The Japanese Yen has been gaining strength against the dollar following the tsunami and Japan's subsequent nuclear crisis—so much so that I thought I was reading the chart backwards.
The general explanations given for the Yen's appreciation are currency repatriation and risk aversion.
In an article in the business blog City AM, Boris Schlossberg, Director of Currency Research, at GFT Forex explains:
"Currency traders have been speculating that the huge casualty damage caused by the earthquake and the tsunami will force Japanese insurance companies to repatriate funds in order to pay out the claims. At the same time, the unwinding of many speculative carry trades such as Australian dollar-yen, euro-yen and Canadian dollar-yen created a natural bid for the unit despite the horrible news from the land of the rising sun."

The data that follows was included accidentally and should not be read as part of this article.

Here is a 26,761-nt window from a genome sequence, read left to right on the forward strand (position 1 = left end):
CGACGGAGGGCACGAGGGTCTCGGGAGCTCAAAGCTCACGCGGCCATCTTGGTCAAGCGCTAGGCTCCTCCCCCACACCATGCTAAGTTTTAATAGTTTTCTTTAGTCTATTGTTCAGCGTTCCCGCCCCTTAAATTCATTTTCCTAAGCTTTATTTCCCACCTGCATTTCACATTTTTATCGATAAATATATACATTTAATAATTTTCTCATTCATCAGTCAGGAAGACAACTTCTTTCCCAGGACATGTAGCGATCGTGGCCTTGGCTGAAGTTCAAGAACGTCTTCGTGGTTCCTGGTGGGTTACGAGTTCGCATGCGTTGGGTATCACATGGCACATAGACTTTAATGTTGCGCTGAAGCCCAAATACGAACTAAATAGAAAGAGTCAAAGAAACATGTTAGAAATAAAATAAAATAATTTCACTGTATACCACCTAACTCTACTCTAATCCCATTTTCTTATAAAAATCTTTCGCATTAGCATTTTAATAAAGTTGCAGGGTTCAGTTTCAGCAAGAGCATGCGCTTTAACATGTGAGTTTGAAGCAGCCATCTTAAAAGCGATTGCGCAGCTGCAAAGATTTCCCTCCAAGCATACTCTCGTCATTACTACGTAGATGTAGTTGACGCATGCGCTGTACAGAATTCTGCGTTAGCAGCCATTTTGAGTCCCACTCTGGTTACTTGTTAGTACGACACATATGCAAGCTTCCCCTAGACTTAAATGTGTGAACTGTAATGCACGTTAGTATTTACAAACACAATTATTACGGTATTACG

Schlossberg himself questions whether this exchange rate can last: "However, given the severity of the situation at Fukushima and the very real possibility that the human and economic tragedy may be far greater than the consensus view, yen could start to weaken as the focus shifts away from repatriation flows to the economic cost of recovery."
The Bank of Japan recently doubled its monetary easing policy to 10 trillion yen or $122 billion.
With the destruction of such a staggering amount of productive capacity in the Japanese economy—and the likely coming push for further rounds of emergency monetary and, perhaps, fiscal stimulus—it will be interesting to see if the direction of the Dollar/Yen trade can long endure.
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